I am getting a new kitchen fitted. It’s something that I have wanted since I moved into this place over five years ago.
The kitchen I moved into had dark red walls, fake oak cabinets and a somewhat broken dark green counter top. I didn’t have the money to get it re-done, or even attempt to install a cheap one myself, so I made a few changes when I moved in; replacing the upper cabinets with open shelves, painting over the blood red paint on the walls and covering the rest of the cupboard fronts with some left-over eggshell coloured emulsion.
But still the taps grow this weird brown and green stuff under their clear turn bits that you can’t remove, the waste pipe for the washing machine and dishwasher has leaked on numerous occasions and seems to have been constructed by one of Heath Robinson’s more incompetent relatives, the tiles are this odd colour that I can only describe as sludge beige and the cupboard backs are barely there as I kept having to remove them to make emergency plumbing repairs.
So you would imagine the delivery of all the parts for my new kitchen yesterday would have been a moment of real joy and excitement. I ordered it all nearly three months ago and have been waiting impatiently for a better kitchen. I dreamed of future days using an oven that doesn’t move when you try and open the door, which then tries to trap your fingers. I have braved warehouses boasting of tile selections but offering little other than white or beige, fake marble and an almost unavoidable trend for 1960s municipal rectangles. I have sorted through cupboards and bookcases and have almost finished packing everything up and into my lounge and shed. I should be really excited that all this stuff has been neatly stacked into the corner of my tiny flat and that work begins on Monday. In just 17 days I will have a new kitchen; yay?
But in fact, as the time draws closers, I find myself getting increasingly anxious. I know it’s a matter of days but I am so scared and filled with dread. Last year, when my bathroom was done, I had been similarly concerned and, through no fault of the lovely builder, it turned out to be even worse than I had feared. We found leaks that were ten years old and rotting floorboards, we had to re-plaster walls and re-make floors. I have pointed out this possibility to the kitchen guy and he seems unperturbed; instead he pointed out that I will need a new fuse box for the flat.
This flat, you see, which I love, is somewhat of a harbinger of hidden nightmares. It seems that previous owners have been rather rubbish at maintenance and everything that you look at needs serious attention the moment you properly investigate. I often have to remind myself that it has been standing for over 100 years and will probably be fine in the end. There are five rooms, or areas, and I have now investigated most of them. The electrics may just be next on the list, or the floorboards, who knows. But I can’t deny that most of the time, in my unconscious mind, there is a concern that the flat may be about to fall apart and building work brings these neuroses to the front of my thoughts again. But I’m sure it will be fine…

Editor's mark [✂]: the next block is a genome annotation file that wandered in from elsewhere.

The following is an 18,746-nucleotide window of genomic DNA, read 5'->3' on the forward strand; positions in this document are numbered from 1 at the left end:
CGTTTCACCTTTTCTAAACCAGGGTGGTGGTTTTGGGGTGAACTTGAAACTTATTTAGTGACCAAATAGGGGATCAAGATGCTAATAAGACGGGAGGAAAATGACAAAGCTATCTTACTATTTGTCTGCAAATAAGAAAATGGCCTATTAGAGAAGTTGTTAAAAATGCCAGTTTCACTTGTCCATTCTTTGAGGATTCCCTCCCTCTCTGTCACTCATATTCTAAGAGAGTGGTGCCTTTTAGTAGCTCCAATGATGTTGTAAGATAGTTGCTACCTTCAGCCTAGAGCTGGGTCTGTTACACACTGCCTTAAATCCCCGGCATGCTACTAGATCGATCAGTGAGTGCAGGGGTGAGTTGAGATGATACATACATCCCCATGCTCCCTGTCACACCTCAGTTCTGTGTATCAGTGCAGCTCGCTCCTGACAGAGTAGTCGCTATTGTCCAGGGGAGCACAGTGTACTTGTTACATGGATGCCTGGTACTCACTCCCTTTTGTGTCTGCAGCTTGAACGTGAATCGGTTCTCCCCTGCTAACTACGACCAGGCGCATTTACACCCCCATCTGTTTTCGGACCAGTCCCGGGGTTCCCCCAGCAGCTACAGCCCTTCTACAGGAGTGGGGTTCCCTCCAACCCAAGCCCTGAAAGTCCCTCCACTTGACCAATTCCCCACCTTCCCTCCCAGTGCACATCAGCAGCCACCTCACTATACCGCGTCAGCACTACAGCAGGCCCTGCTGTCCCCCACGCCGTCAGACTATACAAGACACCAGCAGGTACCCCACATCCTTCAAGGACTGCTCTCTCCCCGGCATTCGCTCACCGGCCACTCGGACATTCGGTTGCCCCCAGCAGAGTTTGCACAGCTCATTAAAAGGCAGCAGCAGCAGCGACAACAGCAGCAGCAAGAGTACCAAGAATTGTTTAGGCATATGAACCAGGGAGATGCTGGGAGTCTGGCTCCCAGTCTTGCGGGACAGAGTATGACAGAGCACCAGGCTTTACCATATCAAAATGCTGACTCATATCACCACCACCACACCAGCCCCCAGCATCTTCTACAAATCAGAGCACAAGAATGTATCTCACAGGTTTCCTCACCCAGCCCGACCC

I think the other thing that I hate, or rather know that I hate, is the invasion of my burrow. This one is harder to explain. I have invited this person into my home to make my place better. But I resent it all the time it is taking place. I feel obliged to make small talk or hide – which isn’t easy when this person has taken over half the flat. I therefore feel the need to leave, as though going to work for the day, and have to lurk in cafes and shops. I sometimes wonder if half the people in shopping centres during the day are merely wandering around to avoid someone at home; they certainly don’t look as though they are having fun or buying anything. When you get back home, regardless of how careful they have been, there will be mess and stuff everywhere still and they won’t have done as much as you hoped that they would have. There will be things that you imagined to have been nicer, or more exciting once completed. Then you feel obliged to paint and rearrange and sand and gloss paint, and… Frankly I want to tell them to bugger off, lock the doors and hide under my duvet in my lovely, if flawed, burrow alone.
But I can’t. I have to pretend to be a grown up and be brave and try to make the best of this. I always bemoan never having a reason to eat out and now I have to, for just 17 days. I always want to visit more places, now I have a good incentive to do just that for just 17 days. I want a better kitchen and I will have one in 17 days. My place will be mine again in ‘just’ 17 days…